Quotes by: Kathryn Harrison
Photo by Joyce Ravid
March 20, 1961 |
'Madame Bovary' advanced slowly, as slowly as it would have to have, given an author who held himself accountable to each word, that it be the right word, of which there could be only one.
I can't work out much about myself or what I see in the world around me unless I do it through writing.
Lives that are so conspicuous have a claustrophobic feeling. Once you're in charge of running a country, you're under scrutiny all the time. That's a trap.
A lot of writers dwell on their relationships with their mothers, but only a few are worth reading.
Whether writing fiction or nonfiction, I've never had the sense I was 'making up' a character. It feels more like watching people reveal themselves, ever more deeply, more intimately.
I got history solidly under my belt, reading Russian history and biographies. I couldn't change the facts. I could only play with how the people might have responded to the facts of their lives.
It's hard for me not to have a great deal of compassion for the last Romanov family because, really, I don't know if a politically savvy ruler would have been able to make the situation turn out much differently.
I have at last admitted that not only was I angry with my mother, but, in fact, I wanted to destroy her as a child. And I was so concerned to be a woman who was different from my mother that I had this vast architecture of rules.
How much of a book review is about the reviewer? Sometimes it's mostly about the reviewer!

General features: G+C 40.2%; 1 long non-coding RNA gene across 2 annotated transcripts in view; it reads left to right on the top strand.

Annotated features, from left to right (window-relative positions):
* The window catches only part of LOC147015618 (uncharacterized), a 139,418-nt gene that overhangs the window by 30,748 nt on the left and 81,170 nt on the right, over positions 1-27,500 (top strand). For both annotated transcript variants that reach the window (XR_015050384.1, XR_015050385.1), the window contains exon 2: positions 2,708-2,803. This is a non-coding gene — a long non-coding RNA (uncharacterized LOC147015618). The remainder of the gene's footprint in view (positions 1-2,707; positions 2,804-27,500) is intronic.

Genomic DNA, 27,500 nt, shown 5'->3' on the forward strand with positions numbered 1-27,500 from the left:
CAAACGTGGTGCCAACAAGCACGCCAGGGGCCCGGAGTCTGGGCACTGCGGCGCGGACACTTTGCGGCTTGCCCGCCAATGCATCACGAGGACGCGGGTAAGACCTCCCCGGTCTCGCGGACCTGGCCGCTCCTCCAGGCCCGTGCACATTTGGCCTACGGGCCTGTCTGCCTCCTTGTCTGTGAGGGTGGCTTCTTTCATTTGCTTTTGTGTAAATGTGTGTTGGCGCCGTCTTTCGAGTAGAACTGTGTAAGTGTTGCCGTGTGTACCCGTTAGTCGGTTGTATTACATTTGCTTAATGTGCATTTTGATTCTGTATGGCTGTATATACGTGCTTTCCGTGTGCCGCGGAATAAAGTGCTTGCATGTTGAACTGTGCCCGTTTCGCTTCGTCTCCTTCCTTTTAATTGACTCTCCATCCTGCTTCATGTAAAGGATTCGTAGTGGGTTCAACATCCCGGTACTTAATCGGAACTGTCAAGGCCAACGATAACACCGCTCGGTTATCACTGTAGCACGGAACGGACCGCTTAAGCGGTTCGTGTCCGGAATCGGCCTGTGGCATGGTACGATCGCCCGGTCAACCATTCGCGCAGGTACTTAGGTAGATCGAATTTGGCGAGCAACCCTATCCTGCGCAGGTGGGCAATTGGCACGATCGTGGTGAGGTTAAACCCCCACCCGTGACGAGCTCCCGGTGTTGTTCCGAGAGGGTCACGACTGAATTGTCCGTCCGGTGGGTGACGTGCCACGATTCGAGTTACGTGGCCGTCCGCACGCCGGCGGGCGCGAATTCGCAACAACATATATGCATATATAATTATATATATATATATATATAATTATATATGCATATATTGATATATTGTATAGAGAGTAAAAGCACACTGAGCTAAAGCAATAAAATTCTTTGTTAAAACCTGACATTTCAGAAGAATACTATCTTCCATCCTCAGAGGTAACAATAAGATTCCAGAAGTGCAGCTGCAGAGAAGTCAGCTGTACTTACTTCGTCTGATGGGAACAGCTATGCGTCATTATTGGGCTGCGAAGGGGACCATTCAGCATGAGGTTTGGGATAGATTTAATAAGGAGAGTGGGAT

In terms of going back and forth between fiction and nonfiction - in which I'll include memoir, biography, and true crime - is that one relieves the other.
I'm always sorry to finish a book, to let go of characters I love, people I've struggled to understand for years, people who evolve before me.
I work in a small study on the top floor of a brownstone in Brooklyn - it's about 75 square feet, 11 taken up by book shelves along one wall.
I am perfectly capable of writing things about myself that one doesn't discuss in polite company, but I was raised by people who said you don't discuss politics, you don't discuss religion, and you certainly don't discuss people's sex lives.
I reread 'Nicholas and Alexandra' in my early twenties, and I never forgot the story.
Because the kind of nonfiction I write has a plot, the events and transactions that make up a life, nonfiction offers me a break from plotting.
I think in terms of the parents that I had, I sort of drew a bad hand, or bad karma; who knows? And I did have a family that was complicated, with some quite eccentric members. So there was a lot of grist there.
We know the seductive alchemy of art. To transform private anguish into a narrative of truth, if not beauty; to make sense where there was none; to bring order out of chaos - these are the promises art makes.
One of the things I find exciting about Joan of Arc is how clearly the story of her life reveals the creation of myth, a process in which every one of us is involved - every one of us who tells stories and all those who listen, each informing the other.
I like vampires, tuberculosis, anything to do with blood. Then I read a biography of Rasputin and found out he'd had this daughter who had become a famous lion tamer and been billed as the daughter of the mad monk who was able to hypnotize animals with her eyes. It gave me a vision.
I'll never have so compelling a figure within my embrace as Joan of Arc; there will never be a book whose last chapter is so very hard to get right.
I've always been interested in the intersection between our rational and our unconscious lives.
Like all holy figures whose earthly existence separates them from the broad mass of humanity, a saint is a story, and Joan of Arc's is like no other.
The power of 'Madame Bovary' stems from Flaubert's determination to render each object of his scrutiny exactly as it looks, or sounds or smells or feels or tastes.